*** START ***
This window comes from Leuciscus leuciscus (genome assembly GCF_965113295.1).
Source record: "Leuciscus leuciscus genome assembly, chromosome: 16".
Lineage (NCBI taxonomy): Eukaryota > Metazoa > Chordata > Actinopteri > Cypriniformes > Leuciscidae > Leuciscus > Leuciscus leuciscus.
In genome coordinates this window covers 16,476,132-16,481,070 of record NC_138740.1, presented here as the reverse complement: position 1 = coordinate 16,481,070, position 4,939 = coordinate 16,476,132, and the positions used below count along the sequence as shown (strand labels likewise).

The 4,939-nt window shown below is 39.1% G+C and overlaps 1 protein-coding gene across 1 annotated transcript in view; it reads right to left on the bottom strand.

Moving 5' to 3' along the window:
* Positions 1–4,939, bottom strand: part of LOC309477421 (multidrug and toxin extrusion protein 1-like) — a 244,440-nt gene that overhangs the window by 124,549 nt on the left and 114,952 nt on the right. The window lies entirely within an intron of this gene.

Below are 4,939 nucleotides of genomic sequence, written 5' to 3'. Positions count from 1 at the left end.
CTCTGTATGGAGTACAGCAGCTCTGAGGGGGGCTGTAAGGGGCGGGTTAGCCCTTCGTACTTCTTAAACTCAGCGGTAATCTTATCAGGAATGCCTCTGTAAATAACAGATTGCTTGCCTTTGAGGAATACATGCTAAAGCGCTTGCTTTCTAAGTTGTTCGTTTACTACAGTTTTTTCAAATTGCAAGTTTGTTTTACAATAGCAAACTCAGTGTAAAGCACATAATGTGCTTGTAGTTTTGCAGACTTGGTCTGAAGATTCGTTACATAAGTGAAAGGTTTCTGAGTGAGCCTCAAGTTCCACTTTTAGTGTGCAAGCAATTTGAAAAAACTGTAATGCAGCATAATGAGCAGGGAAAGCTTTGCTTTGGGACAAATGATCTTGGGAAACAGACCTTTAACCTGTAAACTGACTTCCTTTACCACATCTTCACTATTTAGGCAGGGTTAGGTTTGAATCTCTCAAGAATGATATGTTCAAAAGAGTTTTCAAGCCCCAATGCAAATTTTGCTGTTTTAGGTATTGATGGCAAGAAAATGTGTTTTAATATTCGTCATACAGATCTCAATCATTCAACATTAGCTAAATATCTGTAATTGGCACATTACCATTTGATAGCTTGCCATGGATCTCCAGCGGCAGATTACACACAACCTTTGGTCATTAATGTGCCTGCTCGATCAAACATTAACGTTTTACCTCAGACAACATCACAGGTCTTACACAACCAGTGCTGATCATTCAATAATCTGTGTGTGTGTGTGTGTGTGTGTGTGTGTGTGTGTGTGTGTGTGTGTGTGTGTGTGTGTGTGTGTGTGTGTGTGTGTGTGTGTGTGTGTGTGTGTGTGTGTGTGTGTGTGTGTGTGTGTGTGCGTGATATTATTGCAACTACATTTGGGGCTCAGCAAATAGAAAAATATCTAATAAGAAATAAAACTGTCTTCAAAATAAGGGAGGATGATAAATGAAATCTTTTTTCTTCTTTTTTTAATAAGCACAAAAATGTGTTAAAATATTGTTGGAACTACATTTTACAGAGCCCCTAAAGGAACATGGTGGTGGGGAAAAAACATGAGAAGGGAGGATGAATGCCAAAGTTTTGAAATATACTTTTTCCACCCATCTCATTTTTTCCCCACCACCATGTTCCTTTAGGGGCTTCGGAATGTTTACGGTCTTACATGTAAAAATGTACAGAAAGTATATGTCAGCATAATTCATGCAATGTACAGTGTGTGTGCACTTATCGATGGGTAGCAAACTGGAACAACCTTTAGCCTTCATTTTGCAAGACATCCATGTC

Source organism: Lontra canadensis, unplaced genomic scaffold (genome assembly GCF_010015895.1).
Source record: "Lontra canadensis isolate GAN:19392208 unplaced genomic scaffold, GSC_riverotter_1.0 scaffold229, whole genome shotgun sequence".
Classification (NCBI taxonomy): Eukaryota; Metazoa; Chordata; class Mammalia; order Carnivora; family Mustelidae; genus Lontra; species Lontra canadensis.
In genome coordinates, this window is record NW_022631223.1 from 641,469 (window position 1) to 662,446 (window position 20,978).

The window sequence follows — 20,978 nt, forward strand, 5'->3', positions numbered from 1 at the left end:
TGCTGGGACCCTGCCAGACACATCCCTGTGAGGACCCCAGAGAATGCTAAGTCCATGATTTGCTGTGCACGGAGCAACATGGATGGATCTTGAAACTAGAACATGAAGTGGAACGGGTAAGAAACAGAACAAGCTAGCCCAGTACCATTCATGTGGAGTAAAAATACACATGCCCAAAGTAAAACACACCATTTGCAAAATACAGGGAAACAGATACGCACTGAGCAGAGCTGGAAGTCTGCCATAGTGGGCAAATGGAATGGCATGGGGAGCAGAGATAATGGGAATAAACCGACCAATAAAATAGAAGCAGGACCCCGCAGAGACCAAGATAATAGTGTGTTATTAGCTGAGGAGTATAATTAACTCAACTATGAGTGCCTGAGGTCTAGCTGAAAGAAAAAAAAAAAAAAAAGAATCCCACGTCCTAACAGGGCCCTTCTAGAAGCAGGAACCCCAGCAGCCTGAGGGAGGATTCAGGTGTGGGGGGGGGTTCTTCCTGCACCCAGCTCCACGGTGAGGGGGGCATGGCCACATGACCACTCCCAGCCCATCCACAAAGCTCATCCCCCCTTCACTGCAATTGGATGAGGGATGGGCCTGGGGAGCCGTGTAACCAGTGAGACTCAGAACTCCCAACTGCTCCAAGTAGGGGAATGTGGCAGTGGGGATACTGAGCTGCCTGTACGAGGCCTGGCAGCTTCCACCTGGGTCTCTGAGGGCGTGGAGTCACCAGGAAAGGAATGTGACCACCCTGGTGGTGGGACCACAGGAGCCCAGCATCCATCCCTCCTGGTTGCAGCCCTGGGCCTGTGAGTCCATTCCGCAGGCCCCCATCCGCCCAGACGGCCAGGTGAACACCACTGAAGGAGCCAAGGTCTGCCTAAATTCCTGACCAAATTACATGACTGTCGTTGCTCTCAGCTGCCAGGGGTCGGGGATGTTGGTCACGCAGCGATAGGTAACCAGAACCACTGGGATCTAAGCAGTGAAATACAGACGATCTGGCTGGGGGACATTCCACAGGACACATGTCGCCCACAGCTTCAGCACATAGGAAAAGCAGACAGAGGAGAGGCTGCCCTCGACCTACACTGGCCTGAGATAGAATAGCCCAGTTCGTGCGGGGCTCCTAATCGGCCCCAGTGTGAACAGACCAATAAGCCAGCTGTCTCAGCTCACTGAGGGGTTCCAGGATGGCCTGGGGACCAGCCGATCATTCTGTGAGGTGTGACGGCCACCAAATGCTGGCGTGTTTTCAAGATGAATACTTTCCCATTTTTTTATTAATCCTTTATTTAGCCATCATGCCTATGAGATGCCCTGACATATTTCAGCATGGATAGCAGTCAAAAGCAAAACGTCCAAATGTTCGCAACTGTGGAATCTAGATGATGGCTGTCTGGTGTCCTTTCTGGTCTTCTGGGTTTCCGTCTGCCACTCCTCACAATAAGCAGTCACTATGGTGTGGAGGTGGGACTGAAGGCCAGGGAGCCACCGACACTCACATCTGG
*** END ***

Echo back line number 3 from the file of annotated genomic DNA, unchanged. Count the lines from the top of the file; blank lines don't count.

Lineage (NCBI taxonomy): Eukaryota > Metazoa > Chordata > Actinopteri > Cypriniformes > Leuciscidae > Leuciscus > Leuciscus leuciscus.